Natalie Leung

Staff Writer

Like many people, I’m lucky to see my extended family in person a mere once or twice a year. Prior to the pandemic, with school and work schedules packed 24/7, I only had time to visit family over the holidays. Until then, I would go without speaking to much of my family for the majority of the year — with the exception of occasional brief birthday calls.

Then came the Covid-19 lockdown, when travel restrictions were strictly enforced and millions of people were forced into quarantine, confined to their own homes interacting with the same people day in and day out. Human interaction became scarce, and a desire for connection and communication with loved ones emerged. Quarantine caused staying in touch with friends and family to become a priority. Maybe it was the fear that one of them could be the next victim of coronavirus or just the newfound appreciation for the relationships we as a society often take for granted. Nonetheless, it was simply a wake-up call for many, a reminder to check in with those we care about. 

This certainly rang true for my family. During the early weeks of the pandemic, biweekly family zoom calls — one for my mom’s side of the family and another for my dad’s— were scheduled and attendance was mandatory. With everyone at home tasked with virtually nothing to fill our days, schedules lined up in a way that was nearly impossible before the pandemic. It was an opportunity to connect with people we could rarely find time to talk to before.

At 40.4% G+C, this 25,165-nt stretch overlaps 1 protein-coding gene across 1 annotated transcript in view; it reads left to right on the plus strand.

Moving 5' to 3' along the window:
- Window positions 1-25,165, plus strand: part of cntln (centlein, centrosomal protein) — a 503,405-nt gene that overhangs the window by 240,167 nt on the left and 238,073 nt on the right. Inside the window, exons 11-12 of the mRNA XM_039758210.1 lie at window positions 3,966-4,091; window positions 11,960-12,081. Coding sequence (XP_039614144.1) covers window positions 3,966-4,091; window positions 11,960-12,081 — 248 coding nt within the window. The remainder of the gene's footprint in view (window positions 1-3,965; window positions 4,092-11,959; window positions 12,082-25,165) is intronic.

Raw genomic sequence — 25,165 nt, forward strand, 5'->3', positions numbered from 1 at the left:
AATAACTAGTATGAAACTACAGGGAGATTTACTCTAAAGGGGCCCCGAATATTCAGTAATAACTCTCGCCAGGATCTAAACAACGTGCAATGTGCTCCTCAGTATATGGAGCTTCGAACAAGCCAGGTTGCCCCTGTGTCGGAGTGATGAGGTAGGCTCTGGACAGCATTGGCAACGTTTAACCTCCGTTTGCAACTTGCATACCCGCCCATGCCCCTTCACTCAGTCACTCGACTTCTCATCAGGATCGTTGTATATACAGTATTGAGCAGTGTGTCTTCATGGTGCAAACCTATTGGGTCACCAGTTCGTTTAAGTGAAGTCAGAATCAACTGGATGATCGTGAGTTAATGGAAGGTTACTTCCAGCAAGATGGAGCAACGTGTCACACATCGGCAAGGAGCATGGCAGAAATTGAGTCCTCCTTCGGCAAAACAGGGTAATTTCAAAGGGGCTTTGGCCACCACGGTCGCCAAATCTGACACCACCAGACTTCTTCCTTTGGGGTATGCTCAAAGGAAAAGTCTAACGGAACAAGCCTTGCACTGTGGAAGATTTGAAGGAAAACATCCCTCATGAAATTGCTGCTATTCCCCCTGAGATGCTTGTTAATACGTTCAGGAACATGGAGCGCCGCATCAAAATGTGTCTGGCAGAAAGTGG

At the start, these Zoom calls were a way to pass time, as well as a chance to catch up with extended family members I would otherwise see two or three times a year. But months into the lockdown, Zoom became the host to a weekly family practice. Through a screen, we were able to visit each other virtually, seeing a window into each family’s chaotic life at home. These nights were often unpredictable. Every border of participant boxes lit up, picking up miscellaneous sounds of uncontrollable laughter, barking dogs, meowing cats, and screaming children in the background. 

Although I often considered them far too chaotic and unfamiliar at the time, I wouldn’t trade these moments for anything. Through these zoom calls, I’ve developed closer relationships with my family as we have leaned on one another to get through this pandemic. How I see it is as the silver lining of Covid — being given extra time to spend quality time with family. It has undoubtedly become an important part of my weekly routine that I have no intention of stopping anytime soon. 

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